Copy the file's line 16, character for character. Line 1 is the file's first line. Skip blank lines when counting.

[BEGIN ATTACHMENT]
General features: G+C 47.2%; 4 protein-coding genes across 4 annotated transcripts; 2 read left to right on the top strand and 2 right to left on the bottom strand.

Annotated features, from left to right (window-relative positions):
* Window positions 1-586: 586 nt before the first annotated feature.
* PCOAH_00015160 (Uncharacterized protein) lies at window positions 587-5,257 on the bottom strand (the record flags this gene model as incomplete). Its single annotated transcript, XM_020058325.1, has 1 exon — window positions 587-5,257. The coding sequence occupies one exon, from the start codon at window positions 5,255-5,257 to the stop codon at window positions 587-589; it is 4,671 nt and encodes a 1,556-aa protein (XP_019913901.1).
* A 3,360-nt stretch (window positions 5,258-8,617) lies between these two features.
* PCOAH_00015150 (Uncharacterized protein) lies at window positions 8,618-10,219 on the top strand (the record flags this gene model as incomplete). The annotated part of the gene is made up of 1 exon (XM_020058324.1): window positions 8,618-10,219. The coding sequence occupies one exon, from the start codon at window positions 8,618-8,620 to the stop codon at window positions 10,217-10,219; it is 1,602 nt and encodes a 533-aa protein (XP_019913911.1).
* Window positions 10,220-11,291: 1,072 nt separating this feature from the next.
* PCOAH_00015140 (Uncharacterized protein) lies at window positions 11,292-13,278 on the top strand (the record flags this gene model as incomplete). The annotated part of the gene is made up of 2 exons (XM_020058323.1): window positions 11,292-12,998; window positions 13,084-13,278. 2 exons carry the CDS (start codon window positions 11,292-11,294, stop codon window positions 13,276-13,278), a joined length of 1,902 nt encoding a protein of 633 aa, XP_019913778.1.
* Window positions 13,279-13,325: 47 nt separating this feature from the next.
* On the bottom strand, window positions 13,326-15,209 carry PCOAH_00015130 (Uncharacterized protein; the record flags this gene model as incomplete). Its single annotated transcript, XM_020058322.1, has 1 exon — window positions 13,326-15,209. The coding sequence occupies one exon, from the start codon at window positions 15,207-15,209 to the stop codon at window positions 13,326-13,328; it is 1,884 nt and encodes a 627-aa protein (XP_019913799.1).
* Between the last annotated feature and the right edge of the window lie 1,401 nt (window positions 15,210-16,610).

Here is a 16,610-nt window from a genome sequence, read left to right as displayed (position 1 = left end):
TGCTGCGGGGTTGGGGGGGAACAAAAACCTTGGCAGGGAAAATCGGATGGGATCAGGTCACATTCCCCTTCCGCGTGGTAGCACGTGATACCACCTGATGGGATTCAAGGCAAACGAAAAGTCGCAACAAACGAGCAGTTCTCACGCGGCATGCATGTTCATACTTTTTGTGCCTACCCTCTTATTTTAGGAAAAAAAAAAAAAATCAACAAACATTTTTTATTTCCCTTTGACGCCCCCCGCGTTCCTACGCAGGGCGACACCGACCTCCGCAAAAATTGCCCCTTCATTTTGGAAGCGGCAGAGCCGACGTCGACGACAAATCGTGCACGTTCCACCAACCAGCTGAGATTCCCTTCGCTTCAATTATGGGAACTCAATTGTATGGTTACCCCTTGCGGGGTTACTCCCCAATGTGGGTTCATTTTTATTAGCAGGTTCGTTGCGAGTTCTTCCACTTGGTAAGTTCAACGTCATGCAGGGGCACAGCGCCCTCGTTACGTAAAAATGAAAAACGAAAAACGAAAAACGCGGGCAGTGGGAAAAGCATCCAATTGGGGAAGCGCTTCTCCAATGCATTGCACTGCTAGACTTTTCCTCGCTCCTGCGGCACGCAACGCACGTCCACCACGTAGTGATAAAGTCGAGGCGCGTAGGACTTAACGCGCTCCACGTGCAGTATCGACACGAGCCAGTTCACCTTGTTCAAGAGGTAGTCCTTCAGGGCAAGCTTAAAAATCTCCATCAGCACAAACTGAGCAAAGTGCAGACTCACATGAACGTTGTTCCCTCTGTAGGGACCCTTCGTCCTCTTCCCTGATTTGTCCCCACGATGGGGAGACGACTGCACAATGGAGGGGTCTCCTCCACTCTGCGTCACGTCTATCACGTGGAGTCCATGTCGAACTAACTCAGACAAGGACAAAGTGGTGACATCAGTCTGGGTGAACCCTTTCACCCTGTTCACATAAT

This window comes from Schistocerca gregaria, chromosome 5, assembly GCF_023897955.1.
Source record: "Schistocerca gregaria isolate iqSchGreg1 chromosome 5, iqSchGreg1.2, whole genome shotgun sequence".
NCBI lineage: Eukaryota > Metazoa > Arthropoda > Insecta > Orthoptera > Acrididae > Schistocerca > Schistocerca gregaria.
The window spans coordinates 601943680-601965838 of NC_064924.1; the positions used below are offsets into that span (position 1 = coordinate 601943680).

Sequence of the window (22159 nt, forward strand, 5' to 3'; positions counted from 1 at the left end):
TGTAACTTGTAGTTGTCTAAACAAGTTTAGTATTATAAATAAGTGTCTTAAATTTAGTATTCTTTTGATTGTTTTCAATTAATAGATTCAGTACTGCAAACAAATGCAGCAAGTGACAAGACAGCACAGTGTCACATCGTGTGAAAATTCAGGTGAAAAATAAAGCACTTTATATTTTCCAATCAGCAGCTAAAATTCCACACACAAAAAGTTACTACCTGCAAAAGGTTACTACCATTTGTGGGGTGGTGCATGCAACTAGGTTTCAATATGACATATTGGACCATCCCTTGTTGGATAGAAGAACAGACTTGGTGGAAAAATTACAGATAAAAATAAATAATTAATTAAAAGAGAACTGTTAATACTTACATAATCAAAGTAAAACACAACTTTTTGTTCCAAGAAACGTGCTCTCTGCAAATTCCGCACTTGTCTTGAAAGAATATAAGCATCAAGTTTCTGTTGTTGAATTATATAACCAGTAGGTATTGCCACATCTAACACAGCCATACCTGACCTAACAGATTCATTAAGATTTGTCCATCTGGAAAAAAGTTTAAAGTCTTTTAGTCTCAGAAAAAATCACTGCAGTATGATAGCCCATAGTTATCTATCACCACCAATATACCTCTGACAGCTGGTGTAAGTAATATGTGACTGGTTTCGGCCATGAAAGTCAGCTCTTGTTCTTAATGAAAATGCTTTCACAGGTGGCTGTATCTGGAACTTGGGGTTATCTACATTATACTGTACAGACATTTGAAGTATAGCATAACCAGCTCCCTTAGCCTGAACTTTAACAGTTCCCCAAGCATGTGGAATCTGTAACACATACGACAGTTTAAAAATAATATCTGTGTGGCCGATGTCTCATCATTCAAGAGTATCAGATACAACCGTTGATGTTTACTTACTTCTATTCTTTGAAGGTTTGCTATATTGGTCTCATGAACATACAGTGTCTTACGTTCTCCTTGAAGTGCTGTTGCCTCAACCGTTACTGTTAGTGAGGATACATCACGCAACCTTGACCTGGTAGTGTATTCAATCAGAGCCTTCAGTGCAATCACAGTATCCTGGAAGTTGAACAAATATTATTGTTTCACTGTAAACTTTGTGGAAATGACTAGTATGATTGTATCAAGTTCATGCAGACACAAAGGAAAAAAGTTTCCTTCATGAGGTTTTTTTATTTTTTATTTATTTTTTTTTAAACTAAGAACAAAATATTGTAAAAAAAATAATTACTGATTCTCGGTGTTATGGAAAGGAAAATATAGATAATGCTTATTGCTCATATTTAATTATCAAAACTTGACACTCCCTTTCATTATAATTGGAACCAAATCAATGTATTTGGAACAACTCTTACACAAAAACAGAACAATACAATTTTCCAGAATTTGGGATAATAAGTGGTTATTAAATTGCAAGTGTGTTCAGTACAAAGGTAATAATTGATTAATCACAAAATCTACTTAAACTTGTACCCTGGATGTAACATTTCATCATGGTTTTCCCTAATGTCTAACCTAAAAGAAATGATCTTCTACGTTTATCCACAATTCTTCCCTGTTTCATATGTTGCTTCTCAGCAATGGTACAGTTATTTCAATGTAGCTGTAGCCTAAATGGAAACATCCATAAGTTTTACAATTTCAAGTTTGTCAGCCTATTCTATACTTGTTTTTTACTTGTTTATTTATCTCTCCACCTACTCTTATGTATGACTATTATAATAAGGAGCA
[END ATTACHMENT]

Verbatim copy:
NCBI lineage: Eukaryota > Metazoa > Arthropoda > Insecta > Orthoptera > Acrididae > Schistocerca > Schistocerca gregaria.